OVERVIEW: The binomial distributionis frequently useful in situations where there are two outcomes ofinterest, such as success or failure. It is often used to modelreal-life situations, and it finds its way into many extremely usefuland important statistical applications and computations.
The binomial setting:
(1) Each observation is in one of twocategories: success or failure.
(2) A fixed number, N, of observations.
(3) Observations are independent
.(Knowing the result of oneobservation tells you nothing about the other observations.)
(4) The probability of success is the same foreach observation.
If a count, X, has a binomial distribution withnumber of observations, N, and probability of success, p, then
Mean(X) = mx
Standard Deviation(X) = sx
The probability that one will get exactly ksuccesses is N
Ck pk (1-p)N-k .
I roll a single die 60 times. If Xrepresents the number of times I roll a "3", then
x= 60(1/6) = 10.
x= sqrt[60(1/6)(5/6)] =2.89.
The probability that I will roll exactly ten 3'sis 60
C10 (1/6)10 (5/6)50 = .1370 = 13.7%.
On the TI-83,
Example (Small sample size from large population. Use of binomial distribution is appropriate.):
Assume that 30% of a population isHispanic. A random sample of size 4 is chosen from this population. If X is the number of Hispanics in the sample, then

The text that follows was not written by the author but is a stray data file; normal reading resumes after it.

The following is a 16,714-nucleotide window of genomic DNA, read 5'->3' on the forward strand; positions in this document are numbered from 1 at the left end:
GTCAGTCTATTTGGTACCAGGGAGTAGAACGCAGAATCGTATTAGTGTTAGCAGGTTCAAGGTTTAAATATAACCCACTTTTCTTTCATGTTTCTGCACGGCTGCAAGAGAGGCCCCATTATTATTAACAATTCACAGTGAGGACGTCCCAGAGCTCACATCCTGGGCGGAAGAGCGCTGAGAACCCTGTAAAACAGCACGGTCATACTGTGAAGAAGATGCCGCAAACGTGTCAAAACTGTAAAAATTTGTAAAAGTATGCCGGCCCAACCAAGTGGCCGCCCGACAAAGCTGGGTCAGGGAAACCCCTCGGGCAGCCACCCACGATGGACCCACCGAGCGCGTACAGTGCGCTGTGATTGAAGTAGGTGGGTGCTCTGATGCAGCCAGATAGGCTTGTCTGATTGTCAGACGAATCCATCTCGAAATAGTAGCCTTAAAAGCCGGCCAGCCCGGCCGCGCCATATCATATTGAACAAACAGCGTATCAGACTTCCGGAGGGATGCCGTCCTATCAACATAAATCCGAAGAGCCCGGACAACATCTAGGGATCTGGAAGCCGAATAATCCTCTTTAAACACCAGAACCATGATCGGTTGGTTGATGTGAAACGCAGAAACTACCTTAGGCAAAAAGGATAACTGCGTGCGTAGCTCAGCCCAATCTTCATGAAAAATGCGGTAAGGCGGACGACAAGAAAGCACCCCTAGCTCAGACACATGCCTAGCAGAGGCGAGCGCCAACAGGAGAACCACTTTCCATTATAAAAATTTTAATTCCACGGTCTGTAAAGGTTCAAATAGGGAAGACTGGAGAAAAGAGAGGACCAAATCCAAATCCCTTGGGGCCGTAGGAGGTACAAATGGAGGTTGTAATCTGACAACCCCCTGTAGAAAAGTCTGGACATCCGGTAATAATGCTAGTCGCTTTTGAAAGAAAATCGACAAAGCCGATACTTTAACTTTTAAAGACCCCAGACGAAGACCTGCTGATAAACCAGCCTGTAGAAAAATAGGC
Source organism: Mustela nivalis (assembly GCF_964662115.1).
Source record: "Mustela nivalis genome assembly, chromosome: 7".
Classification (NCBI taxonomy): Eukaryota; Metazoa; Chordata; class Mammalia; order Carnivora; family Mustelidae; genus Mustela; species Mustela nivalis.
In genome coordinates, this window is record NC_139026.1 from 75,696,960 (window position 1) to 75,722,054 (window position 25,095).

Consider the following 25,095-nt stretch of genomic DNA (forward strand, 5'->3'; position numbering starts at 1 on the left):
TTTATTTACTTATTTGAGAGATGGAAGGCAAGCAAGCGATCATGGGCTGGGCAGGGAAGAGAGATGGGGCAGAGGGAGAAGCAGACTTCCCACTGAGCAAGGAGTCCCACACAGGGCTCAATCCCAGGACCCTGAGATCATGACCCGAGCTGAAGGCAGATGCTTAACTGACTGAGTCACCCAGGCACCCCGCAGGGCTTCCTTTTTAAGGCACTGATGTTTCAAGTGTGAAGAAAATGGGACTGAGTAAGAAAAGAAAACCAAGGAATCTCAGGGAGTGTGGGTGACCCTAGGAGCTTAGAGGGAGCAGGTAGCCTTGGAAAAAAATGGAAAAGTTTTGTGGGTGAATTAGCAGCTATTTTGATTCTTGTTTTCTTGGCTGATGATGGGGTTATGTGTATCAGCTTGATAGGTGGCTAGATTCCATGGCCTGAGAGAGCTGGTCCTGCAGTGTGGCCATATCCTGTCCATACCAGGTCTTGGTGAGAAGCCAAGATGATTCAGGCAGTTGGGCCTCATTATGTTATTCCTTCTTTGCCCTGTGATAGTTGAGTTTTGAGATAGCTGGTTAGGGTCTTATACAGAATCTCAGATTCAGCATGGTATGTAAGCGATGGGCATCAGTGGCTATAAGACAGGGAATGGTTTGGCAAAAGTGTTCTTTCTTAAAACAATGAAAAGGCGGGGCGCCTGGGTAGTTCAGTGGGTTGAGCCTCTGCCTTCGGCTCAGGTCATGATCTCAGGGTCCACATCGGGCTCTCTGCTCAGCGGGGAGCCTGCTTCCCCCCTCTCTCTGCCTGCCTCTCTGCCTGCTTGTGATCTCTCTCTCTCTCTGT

x= (4)(.3) = 1.2
x= sqrt[(4)(.3)(.7)] =0.9165
4C 0(.3) 0(.7) 4= 0.2401
4C 1(.3) 1(.7) 3= 0.4116
4C 2(.3) 2(.7) 2= 0.2646
4C 3(.3) 3(.7) 1= 0.0756
4C 4(.3) 4(.7) 0= 0.0081
The probability that a sample would contain two orfewer Hispanics is Prob(X=0) + Prob(X=1) + Prob(X=2) = 0.2401 +0.4116 + 0.2646 = 0.9163 = 91.63%.
The TI-83 can be very useful in calculatingbinomial probabilities. For instance, the probability that thesample contains exactly 2 Hispanics is
binompdf(4,.3,2) = .2646.
The probability that the sample contains 2 orfewer Hispanics is
binomcdf(4,.3,2) = .9163.
NOTE: It is important to understand when one hasa binomial setting, and when one doesn't have such a setting. Forinstance, consider a regular shuffled deck of 52 cards.
Setting #1: I pick a card at randomand note whether or not it is a heart. I put the card back in thedeck, thoroughly shuffle the deck, and then randomly pick a card. Again, I note whether or not it is a heart. I repeat this processten times. If X is the total number of hearts I obtained in the tentrials, then this is a binomial setting. Possible values for X are0,1,2,3,4,5,6,7,8,9,10. [N = 10, p = 0.25, and each observation isindependent of the previous ones.]
Setting #2: Basically the same situation, exceptthat I do not put the randomly picked card back in the deck beforeeach reshuffling. After ten trials, possible values for X are0,1,2,3,4,5,6,7,8,9,10. However, this is not a binomial setting. Each observation after the first is not independent of the previousone.
RETURN TO TEXTBOOK HOME PAGE